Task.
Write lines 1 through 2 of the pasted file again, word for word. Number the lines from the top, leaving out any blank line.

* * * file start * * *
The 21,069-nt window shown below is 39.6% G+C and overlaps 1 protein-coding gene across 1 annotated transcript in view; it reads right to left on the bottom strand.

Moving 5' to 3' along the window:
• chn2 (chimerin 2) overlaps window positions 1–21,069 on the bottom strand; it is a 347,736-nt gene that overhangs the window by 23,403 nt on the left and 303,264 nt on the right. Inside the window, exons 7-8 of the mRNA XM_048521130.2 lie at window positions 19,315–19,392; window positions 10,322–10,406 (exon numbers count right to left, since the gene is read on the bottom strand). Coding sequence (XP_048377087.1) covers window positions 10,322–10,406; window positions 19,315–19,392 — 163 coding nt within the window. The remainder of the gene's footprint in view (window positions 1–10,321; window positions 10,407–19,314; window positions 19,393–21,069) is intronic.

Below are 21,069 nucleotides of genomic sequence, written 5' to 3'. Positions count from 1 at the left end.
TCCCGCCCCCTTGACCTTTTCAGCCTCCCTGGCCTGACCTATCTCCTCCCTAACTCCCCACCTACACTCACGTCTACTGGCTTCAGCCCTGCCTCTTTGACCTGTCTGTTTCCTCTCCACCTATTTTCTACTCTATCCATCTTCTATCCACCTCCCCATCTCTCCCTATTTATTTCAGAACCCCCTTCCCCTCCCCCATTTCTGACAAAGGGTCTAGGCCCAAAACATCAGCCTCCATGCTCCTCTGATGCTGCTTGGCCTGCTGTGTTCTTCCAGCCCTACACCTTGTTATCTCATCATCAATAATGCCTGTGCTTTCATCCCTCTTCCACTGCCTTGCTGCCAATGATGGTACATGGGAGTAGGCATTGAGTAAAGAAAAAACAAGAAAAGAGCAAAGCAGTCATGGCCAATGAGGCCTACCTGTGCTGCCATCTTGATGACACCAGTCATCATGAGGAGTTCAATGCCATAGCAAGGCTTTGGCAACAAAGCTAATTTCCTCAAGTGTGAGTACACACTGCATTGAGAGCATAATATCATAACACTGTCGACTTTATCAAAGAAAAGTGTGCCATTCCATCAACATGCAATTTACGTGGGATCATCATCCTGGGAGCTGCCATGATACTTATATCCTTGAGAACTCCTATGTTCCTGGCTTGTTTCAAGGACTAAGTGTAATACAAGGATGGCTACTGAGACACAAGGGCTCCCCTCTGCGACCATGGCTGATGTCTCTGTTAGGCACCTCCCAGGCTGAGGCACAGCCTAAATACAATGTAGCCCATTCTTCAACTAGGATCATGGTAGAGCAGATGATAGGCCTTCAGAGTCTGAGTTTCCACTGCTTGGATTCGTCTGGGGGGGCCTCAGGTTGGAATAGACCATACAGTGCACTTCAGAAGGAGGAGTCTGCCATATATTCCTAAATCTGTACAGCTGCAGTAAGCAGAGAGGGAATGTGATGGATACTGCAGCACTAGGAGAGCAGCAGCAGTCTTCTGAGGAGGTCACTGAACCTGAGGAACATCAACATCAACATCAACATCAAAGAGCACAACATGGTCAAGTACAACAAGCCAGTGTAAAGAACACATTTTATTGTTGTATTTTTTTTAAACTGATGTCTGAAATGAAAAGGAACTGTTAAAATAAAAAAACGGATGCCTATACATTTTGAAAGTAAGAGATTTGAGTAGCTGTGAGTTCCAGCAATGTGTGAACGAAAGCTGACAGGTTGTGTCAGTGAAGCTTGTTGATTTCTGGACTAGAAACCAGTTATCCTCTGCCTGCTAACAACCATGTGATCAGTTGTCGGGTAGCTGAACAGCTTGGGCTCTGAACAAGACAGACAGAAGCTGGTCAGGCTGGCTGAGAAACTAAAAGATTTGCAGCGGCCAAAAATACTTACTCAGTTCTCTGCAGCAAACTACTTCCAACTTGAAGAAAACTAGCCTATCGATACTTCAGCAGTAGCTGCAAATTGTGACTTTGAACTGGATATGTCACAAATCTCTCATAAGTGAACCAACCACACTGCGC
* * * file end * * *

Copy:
The 21,069-nt window shown below is 39.6% G+C and overlaps 1 protein-coding gene across 1 annotated transcript in view; it reads right to left on the bottom strand.

Moving 5' to 3' along the window: